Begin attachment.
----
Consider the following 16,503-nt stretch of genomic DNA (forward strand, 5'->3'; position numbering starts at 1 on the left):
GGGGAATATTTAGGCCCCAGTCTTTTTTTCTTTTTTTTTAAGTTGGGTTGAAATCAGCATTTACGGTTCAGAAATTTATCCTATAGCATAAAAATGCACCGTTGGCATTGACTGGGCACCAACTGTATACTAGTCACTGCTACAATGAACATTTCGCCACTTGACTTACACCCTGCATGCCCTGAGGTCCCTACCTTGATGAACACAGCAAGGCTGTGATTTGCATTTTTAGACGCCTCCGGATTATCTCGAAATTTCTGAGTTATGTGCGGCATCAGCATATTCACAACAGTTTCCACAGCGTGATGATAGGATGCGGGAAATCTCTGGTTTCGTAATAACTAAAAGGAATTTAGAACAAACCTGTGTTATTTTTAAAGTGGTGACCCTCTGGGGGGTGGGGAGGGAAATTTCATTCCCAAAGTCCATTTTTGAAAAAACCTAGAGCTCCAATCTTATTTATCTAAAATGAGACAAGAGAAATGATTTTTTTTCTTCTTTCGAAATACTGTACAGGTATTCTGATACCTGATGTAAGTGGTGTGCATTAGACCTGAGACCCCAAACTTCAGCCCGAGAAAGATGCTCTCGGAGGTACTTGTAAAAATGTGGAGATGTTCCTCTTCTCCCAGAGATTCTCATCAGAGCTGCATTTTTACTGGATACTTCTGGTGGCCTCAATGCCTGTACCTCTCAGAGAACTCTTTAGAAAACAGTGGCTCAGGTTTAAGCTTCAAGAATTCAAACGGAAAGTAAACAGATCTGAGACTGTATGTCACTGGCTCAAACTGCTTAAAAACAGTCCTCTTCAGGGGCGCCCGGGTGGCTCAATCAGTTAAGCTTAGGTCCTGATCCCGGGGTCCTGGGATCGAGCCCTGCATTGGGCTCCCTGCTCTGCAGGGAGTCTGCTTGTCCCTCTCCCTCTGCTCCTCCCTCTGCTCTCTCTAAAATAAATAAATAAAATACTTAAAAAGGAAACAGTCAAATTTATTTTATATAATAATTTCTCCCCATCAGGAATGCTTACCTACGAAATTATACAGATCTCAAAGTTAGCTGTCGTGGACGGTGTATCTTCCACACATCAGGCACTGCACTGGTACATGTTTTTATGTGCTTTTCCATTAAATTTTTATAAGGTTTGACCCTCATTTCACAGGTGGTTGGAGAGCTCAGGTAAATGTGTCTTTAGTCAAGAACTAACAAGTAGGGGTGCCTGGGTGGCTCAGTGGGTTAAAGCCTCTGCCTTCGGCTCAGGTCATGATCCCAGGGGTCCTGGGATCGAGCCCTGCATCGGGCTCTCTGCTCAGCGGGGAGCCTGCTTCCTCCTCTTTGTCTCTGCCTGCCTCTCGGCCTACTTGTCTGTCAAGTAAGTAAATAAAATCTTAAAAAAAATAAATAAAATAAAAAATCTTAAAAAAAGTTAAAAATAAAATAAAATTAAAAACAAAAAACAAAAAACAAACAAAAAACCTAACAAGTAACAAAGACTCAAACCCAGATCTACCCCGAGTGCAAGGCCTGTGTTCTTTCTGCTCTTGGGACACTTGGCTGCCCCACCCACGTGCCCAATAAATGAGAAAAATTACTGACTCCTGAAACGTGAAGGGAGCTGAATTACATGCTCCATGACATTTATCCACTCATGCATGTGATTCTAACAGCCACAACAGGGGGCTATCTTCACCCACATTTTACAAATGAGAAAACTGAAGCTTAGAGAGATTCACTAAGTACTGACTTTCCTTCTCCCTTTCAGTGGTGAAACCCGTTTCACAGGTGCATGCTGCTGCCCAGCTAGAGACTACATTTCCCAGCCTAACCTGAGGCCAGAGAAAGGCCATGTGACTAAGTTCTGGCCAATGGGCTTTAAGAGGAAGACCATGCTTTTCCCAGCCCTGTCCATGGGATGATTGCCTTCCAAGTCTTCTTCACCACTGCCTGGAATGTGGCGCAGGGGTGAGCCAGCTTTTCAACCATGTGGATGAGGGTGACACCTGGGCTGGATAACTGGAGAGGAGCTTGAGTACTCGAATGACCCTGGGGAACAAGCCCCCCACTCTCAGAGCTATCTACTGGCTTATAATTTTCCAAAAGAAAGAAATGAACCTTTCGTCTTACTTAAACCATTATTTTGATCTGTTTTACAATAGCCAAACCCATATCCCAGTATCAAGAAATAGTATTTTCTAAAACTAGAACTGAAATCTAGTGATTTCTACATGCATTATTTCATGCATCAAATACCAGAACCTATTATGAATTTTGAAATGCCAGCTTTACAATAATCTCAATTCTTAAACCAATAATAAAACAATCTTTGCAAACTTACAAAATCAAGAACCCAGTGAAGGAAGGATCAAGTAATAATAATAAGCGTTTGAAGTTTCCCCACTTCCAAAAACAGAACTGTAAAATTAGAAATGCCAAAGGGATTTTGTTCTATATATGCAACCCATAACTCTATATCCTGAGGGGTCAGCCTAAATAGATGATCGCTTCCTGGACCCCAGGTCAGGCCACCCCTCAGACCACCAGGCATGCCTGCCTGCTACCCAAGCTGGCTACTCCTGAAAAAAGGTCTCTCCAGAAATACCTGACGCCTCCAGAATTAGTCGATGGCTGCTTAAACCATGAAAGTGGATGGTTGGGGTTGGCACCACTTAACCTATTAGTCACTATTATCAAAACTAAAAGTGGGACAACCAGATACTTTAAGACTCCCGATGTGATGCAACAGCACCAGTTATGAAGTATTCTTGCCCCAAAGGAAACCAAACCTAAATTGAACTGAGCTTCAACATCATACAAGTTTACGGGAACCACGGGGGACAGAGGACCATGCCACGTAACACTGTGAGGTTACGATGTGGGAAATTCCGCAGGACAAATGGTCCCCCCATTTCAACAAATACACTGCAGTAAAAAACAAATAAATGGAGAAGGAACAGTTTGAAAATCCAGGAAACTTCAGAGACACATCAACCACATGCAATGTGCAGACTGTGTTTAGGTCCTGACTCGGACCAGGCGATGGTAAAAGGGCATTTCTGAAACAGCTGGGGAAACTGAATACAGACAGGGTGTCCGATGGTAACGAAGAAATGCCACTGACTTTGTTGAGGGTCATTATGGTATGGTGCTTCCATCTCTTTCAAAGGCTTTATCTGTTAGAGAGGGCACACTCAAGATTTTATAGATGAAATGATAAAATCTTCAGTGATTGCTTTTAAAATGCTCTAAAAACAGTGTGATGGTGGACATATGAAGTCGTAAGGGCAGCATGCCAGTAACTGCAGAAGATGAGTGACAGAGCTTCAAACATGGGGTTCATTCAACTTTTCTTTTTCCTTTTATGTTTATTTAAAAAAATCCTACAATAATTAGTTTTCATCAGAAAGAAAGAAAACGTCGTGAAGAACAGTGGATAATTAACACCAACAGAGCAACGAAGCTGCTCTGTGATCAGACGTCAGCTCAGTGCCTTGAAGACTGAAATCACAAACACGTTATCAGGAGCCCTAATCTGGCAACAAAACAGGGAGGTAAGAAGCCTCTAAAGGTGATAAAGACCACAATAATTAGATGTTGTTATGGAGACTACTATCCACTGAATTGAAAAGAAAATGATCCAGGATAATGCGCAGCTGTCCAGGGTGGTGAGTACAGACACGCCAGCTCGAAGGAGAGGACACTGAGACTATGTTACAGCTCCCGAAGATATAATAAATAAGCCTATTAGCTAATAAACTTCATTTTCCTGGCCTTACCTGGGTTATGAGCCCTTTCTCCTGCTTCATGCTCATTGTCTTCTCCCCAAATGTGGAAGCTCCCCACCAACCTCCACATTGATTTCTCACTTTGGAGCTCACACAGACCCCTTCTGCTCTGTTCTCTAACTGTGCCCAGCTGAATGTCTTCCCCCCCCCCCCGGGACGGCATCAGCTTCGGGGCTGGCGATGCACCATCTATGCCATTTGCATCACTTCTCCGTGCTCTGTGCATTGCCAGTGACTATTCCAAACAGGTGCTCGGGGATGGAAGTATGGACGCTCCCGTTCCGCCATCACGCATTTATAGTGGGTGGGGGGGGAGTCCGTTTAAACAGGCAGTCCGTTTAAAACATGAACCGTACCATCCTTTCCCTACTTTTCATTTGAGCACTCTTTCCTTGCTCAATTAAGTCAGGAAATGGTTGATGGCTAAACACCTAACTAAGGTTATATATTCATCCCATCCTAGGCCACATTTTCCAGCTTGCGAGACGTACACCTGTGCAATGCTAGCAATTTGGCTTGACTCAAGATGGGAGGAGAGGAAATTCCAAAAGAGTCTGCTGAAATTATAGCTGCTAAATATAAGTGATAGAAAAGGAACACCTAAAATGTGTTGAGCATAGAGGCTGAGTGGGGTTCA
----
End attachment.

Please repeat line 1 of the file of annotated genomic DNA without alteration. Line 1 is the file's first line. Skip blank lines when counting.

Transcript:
Consider the following 16,503-nt stretch of genomic DNA (forward strand, 5'->3'; position numbering starts at 1 on the left):